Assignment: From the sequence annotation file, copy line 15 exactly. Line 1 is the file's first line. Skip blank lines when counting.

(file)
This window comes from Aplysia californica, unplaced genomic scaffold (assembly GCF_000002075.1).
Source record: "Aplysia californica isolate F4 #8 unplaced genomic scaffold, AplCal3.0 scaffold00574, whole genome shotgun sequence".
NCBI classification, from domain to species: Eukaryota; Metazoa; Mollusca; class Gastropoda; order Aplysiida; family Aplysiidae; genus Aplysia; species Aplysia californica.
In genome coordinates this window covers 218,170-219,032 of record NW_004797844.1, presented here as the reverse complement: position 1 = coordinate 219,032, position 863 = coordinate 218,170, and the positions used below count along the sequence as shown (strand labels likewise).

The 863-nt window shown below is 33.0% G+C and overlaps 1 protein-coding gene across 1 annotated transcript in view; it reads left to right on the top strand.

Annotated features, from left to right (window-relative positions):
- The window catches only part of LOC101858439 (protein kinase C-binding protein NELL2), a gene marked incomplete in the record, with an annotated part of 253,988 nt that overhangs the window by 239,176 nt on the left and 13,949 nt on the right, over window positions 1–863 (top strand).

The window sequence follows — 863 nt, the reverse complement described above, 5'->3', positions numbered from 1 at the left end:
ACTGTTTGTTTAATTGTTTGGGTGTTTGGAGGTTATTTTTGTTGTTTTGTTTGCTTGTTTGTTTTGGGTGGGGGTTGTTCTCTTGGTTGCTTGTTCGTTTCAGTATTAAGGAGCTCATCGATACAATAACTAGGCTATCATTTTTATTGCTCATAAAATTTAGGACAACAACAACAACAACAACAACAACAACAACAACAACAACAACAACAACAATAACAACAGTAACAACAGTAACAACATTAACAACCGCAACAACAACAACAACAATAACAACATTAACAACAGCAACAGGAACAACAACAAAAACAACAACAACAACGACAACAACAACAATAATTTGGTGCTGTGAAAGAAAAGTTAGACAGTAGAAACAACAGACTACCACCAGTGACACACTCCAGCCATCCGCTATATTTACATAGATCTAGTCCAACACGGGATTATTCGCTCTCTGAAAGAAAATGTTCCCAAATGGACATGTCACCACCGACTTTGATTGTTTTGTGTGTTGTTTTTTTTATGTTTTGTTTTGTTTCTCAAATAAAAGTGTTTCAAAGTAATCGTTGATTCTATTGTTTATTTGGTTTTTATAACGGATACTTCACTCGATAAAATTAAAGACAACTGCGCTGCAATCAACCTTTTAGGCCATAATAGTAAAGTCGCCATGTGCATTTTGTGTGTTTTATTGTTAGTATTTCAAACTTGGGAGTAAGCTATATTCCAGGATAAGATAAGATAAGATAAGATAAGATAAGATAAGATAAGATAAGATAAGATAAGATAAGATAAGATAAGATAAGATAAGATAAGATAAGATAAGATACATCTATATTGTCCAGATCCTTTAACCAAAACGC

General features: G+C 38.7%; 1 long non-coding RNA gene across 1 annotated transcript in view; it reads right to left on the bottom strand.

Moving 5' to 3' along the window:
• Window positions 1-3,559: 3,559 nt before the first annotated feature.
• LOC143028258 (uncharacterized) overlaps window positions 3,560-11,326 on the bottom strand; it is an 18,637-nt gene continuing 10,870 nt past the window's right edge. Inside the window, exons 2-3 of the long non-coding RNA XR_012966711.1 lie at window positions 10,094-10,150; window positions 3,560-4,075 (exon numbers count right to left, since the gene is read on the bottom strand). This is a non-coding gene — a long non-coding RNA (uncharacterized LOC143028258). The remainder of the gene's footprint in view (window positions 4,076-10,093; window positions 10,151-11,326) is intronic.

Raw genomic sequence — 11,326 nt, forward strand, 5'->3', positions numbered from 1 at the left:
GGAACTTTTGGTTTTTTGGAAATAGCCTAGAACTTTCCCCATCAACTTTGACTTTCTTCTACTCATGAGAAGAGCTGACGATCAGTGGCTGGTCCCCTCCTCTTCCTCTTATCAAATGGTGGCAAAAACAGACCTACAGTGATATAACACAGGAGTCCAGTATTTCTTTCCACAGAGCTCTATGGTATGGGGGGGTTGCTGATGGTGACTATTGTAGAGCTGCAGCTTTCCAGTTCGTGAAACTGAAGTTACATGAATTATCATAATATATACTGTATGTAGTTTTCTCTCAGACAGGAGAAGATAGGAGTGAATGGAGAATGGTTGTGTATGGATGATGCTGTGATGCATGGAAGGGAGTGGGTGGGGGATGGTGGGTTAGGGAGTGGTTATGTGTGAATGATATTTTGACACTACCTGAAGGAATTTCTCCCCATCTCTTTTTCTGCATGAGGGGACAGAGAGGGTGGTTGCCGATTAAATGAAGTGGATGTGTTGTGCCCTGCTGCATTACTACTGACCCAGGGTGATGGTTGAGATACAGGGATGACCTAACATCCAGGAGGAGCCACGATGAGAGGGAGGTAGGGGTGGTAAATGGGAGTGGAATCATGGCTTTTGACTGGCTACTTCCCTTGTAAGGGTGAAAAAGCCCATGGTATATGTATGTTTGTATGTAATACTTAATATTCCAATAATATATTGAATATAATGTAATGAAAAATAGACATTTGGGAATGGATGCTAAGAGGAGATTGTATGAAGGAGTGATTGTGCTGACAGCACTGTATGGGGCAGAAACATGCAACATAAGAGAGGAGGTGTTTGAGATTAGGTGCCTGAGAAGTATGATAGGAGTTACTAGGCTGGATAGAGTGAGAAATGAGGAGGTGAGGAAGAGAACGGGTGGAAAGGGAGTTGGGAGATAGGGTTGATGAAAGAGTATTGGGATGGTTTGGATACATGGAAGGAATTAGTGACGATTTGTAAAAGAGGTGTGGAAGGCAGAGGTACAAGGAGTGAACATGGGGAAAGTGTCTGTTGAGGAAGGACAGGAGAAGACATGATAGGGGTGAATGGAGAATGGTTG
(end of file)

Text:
GGAACTTTTGGTTTTTTGGAAATAGCCTAGAACTTTCCCCATCAACTTTGACTTTCTTCTACTCATGAGAAGAGCTGACGATCAGTGGCTGGTCCCCTCCTCTTCCTCTTATCAAATGGTGGCAAAAACAGACCTACAGTGATATAACACAGGAGTCCAGTATTTCTTTCCACAGAGCTCTATGGTATGGGGGGGTTGCTGATGGTGACTATTGTAGAGCTGCAGCTTTCCAGTTCGTGAAACTGAAGTTACATGAATTATCATAATATATACTGTATGTAGTTTTCTCTCAGACAGGAGAAGATAGGAGTGAATGGAGAATGGTTGTGTATGGATGATGCTGTGATGCATGGAAGGGAGTGGGTGGGGGATGGTGGGTTAGGGAGTGGTTATGTGTGAATGATATTTTGACACTACCTGAAGGAATTTCTCCCCATCTCTTTTTCTGCATGAGGGGACAGAGAGGGTGGTTGCCGATTAAATGAAGTGGATGTGTTGTGCCCTGCTGCATTACTACTGACCCAGGGTGATGGTTGAGATACAGGGATGACCTAACATCCAGGAGGAGCCACGATGAGAGGGAGGTAGGGGTGGTAAATGGGAGTGGAATCATGGCTTTTGACTGGCTACTTCCCTTGTAAGGGTGAAAAAGCCCATGGTATATGTATGTTTGTATGTAATACTTAATATTCCAATAATATATTGAATATAATGTAATGAAAAATAGACATTTGGGAATGGATGCTAAGAGGAGATTGTATGAAGGAGTGATTGTGCTGACAGCACTGTATGGGGCAGAAACATGCAACATAAGAGAGGAGGTGTTTGAGATTAGGTGCCTGAGAAGTATGATAGGAGTTACTAGGCTGGATAGAGTGAGAAATGAGGAGGTGAGGAAGAGAACGGGTGGAAAGGGAGTTGGGAGATAGGGTTGATGAAAGAGTATTGGGATGGTTTGGATACATGGAAGGAATTAGTGACGATTTGTAAAAGAGGTGTGGAAGGCAGAGGTACAAGGAGTGAACATGGGGAAAGTGTCTGTTGAGGAAGGACAGGAGAAGACATGATAGGGGTGAATGGAGAATGGTTG